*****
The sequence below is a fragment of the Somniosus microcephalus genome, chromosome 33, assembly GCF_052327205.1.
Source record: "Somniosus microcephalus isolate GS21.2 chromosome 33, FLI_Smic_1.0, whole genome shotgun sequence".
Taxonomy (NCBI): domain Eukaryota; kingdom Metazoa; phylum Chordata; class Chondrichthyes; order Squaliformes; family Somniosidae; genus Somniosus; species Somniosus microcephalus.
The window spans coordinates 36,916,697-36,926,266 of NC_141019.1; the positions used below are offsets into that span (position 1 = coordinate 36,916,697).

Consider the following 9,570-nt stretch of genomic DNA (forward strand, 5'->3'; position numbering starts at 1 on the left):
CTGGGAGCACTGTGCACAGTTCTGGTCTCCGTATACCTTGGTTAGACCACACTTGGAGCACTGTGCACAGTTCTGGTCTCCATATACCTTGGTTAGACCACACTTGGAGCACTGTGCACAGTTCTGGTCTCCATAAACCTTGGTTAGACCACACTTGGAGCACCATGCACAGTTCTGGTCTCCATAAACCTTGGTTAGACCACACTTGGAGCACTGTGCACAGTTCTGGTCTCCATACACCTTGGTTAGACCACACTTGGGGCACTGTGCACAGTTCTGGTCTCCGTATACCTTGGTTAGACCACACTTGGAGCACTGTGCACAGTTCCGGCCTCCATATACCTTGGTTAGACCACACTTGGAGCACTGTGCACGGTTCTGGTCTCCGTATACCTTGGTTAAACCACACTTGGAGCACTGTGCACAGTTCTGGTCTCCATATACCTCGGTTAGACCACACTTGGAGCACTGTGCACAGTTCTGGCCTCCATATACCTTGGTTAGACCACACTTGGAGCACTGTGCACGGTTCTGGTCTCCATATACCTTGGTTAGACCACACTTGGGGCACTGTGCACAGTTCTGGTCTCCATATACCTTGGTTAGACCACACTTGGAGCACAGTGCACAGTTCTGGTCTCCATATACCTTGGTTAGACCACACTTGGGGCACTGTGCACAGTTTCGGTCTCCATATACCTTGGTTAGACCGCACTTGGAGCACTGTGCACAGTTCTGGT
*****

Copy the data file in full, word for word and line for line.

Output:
The sequence below is a fragment of the Somniosus microcephalus genome, chromosome 33, assembly GCF_052327205.1.
Source record: "Somniosus microcephalus isolate GS21.2 chromosome 33, FLI_Smic_1.0, whole genome shotgun sequence".
Taxonomy (NCBI): domain Eukaryota; kingdom Metazoa; phylum Chordata; class Chondrichthyes; order Squaliformes; family Somniosidae; genus Somniosus; species Somniosus microcephalus.
The window spans coordinates 36,916,697-36,926,266 of NC_141019.1; the positions used below are offsets into that span (position 1 = coordinate 36,916,697).

Consider the following 9,570-nt stretch of genomic DNA (forward strand, 5'->3'; position numbering starts at 1 on the left):
CTGGGAGCACTGTGCACAGTTCTGGTCTCCGTATACCTTGGTTAGACCACACTTGGAGCACTGTGCACAGTTCTGGTCTCCATATACCTTGGTTAGACCACACTTGGAGCACTGTGCACAGTTCTGGTCTCCATAAACCTTGGTTAGACCACACTTGGAGCACCATGCACAGTTCTGGTCTCCATAAACCTTGGTTAGACCACACTTGGAGCACTGTGCACAGTTCTGGTCTCCATACACCTTGGTTAGACCACACTTGGGGCACTGTGCACAGTTCTGGTCTCCGTATACCTTGGTTAGACCACACTTGGAGCACTGTGCACAGTTCCGGCCTCCATATACCTTGGTTAGACCACACTTGGAGCACTGTGCACGGTTCTGGTCTCCGTATACCTTGGTTAAACCACACTTGGAGCACTGTGCACAGTTCTGGTCTCCATATACCTCGGTTAGACCACACTTGGAGCACTGTGCACAGTTCTGGCCTCCATATACCTTGGTTAGACCACACTTGGAGCACTGTGCACGGTTCTGGTCTCCATATACCTTGGTTAGACCACACTTGGGGCACTGTGCACAGTTCTGGTCTCCATATACCTTGGTTAGACCACACTTGGAGCACAGTGCACAGTTCTGGTCTCCATATACCTTGGTTAGACCACACTTGGGGCACTGTGCACAGTTTCGGTCTCCATATACCTTGGTTAGACCGCACTTGGAGCACTGTGCACAGTTCTGGT